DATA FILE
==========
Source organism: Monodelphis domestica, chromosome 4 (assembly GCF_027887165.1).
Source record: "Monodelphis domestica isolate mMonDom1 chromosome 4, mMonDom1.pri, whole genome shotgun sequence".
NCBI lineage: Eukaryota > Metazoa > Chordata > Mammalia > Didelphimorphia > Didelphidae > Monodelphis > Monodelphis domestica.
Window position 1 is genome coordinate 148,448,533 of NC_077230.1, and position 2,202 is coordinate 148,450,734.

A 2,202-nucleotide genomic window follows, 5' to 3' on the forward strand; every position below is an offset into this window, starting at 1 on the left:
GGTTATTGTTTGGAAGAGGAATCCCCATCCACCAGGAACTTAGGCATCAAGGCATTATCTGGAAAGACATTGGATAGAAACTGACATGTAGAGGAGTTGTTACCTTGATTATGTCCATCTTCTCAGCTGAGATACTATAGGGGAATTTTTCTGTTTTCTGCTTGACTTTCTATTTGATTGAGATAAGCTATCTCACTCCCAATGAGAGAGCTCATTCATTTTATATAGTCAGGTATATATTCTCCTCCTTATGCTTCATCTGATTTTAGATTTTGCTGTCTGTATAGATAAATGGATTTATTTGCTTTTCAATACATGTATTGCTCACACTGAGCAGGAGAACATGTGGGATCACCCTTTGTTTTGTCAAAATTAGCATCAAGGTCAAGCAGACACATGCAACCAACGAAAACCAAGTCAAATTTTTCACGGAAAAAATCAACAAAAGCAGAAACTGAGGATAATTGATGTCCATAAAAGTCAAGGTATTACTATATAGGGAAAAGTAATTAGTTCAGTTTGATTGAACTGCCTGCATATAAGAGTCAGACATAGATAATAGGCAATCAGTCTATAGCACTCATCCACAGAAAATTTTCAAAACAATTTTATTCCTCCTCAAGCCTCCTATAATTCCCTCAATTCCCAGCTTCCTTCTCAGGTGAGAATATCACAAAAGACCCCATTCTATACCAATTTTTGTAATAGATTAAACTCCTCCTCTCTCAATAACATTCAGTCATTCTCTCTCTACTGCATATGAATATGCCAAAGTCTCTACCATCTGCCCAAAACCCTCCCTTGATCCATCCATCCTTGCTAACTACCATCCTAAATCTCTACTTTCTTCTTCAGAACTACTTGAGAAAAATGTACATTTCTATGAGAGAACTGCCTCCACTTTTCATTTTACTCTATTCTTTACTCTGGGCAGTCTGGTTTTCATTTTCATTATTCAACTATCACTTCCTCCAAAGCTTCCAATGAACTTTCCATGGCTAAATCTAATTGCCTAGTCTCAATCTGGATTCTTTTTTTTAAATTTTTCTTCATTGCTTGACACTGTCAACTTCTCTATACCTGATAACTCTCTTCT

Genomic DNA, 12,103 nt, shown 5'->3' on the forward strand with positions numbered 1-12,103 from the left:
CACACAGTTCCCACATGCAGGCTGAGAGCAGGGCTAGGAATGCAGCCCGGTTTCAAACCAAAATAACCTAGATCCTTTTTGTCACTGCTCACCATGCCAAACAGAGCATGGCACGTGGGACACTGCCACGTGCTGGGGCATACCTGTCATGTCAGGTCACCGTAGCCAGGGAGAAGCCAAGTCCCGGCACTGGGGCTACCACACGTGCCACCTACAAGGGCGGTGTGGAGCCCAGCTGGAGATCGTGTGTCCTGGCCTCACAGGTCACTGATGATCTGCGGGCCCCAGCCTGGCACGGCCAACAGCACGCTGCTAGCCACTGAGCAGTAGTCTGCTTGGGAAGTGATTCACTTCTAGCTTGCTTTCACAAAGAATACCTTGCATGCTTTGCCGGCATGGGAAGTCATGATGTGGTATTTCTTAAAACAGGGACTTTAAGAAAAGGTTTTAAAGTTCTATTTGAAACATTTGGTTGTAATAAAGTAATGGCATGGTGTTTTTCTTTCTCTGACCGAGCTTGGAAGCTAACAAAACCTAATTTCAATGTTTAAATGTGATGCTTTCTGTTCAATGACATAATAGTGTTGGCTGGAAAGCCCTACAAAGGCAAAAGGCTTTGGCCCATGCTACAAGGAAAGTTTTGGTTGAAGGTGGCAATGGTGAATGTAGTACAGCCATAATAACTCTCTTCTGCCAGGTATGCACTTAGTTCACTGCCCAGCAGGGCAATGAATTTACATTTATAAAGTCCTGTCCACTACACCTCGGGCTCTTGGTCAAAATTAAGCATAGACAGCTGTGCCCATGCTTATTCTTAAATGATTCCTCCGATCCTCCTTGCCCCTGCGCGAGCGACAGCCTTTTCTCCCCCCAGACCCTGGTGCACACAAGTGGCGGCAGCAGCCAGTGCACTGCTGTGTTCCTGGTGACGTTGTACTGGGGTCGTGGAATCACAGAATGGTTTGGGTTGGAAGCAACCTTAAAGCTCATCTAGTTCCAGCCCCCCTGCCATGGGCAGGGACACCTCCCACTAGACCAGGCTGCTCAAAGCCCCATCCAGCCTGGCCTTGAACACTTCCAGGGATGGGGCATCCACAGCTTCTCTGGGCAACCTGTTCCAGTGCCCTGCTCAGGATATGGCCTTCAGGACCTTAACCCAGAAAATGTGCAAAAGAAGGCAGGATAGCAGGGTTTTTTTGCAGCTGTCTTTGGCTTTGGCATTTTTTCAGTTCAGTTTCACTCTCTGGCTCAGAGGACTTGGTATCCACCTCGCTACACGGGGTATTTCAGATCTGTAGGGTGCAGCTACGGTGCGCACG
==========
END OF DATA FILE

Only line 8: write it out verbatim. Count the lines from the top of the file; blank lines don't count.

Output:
CACACAGTTCCCACATGCAGGCTGAGAGCAGGGCTAGGAATGCAGCCCGGTTTCAAACCAAAATAACCTAGATCCTTTTTGTCACTGCTCACCATGCCAAACAGAGCATGGCACGTGGGACACTGCCACGTGCTGGGGCATACCTGTCATGTCAGGTCACCGTAGCCAGGGAGAAGCCAAGTCCCGGCACTGGGGCTACCACACGTGCCACCTACAAGGGCGGTGTGGAGCCCAGCTGGAGATCGTGTGTCCTGGCCTCACAGGTCACTGATGATCTGCGGGCCCCAGCCTGGCACGGCCAACAGCACGCTGCTAGCCACTGAGCAGTAGTCTGCTTGGGAAGTGATTCACTTCTAGCTTGCTTTCACAAAGAATACCTTGCATGCTTTGCCGGCATGGGAAGTCATGATGTGGTATTTCTTAAAACAGGGACTTTAAGAAAAGGTTTTAAAGTTCTATTTGAAACATTTGGTTGTAATAAAGTAATGGCATGGTGTTTTTCTTTCTCTGACCGAGCTTGGAAGCTAACAAAACCTAATTTCAATGTTTAAATGTGATGCTTTCTGTTCAATGACATAATAGTGTTGGCTGGAAAGCCCTACAAAGGCAAAAGGCTTTGGCCCATGCTACAAGGAAAGTTTTGGTTGAAGGTGGCAATGGTGAATGTAGTACAGCCATAATAACTCTCTTCTGCCAGGTATGCACTTAGTTCACTGCCCAGCAGGGCAATGAATTTACATTTATAAAGTCCTGTCCACTACACCTCGGGCTCTTGGTCAAAATTAAGCATAGACAGCTGTGCCCATGCTTATTCTTAAATGATTCCTCCGATCCTCCTTGCCCCTGCGCGAGCGACAGCCTTTTCTCCCCCCAGACCCTGGTGCACACAAGTGGCGGCAGCAGCCAGTGCACTGCTGTGTTCCTGGTGACGTTGTACTGGGGTCGTGGAATCACAGAATGGTTTGGGTTGGAAGCAACCTTAAAGCTCATCTAGTTCCAGCCCCCCTGCCATGGGCAGGGACACCTCCCACTAGACCAGGCTGCTCAAAGCCCCATCCAGCCTGGCCTTGAACACTTCCAGGGATGGGGCATCCACAGCTTCTCTGGGCAACCTGTTCCAGTGCCCTGCTCAGGATATGGCCTTCAGGACCTTAACCCAGAAAATGTGCAAAAGAAGGCAGGATAGCAGGGTTTTTTTGCAGCTGTCTTTGGCTTTGGCATTTTTTCAGTTCAGTTTCACTCTCTGGCTCAGAGGACTTGGTATCCACCTCGCTACACGGGGTATTTCAGATCTGTAGGGTGCAGCTACGGTGCGCACG